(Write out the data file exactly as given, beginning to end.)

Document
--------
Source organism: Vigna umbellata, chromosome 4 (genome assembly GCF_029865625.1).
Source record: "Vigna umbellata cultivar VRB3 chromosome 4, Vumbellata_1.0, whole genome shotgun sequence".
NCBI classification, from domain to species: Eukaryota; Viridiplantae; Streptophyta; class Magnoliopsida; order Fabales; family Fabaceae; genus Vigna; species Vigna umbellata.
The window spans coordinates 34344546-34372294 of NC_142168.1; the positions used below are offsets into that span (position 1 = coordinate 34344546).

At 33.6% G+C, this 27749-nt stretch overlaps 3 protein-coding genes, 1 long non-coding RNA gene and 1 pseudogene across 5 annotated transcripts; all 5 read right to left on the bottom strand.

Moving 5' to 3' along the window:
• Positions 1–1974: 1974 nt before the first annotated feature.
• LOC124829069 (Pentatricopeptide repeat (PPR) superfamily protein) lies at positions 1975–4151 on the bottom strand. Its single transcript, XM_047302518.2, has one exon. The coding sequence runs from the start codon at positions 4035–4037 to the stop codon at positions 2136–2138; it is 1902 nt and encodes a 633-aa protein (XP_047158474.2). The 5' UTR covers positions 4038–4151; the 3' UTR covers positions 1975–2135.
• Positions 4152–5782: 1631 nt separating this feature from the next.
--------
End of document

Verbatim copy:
Source organism: Vigna umbellata, chromosome 4 (genome assembly GCF_029865625.1).
Source record: "Vigna umbellata cultivar VRB3 chromosome 4, Vumbellata_1.0, whole genome shotgun sequence".
NCBI classification, from domain to species: Eukaryota; Viridiplantae; Streptophyta; class Magnoliopsida; order Fabales; family Fabaceae; genus Vigna; species Vigna umbellata.
The window spans coordinates 34344546-34372294 of NC_142168.1; the positions used below are offsets into that span (position 1 = coordinate 34344546).

At 33.6% G+C, this 27749-nt stretch overlaps 3 protein-coding genes, 1 long non-coding RNA gene and 1 pseudogene across 5 annotated transcripts; all 5 read right to left on the bottom strand.

Moving 5' to 3' along the window:
• Positions 1–1974: 1974 nt before the first annotated feature.
• LOC124829069 (Pentatricopeptide repeat (PPR) superfamily protein) lies at positions 1975–4151 on the bottom strand. Its single transcript, XM_047302518.2, has one exon. The coding sequence runs from the start codon at positions 4035–4037 to the stop codon at positions 2136–2138; it is 1902 nt and encodes a 633-aa protein (XP_047158474.2). The 5' UTR covers positions 4038–4151; the 3' UTR covers positions 1975–2135.
• Positions 4152–5782: 1631 nt separating this feature from the next.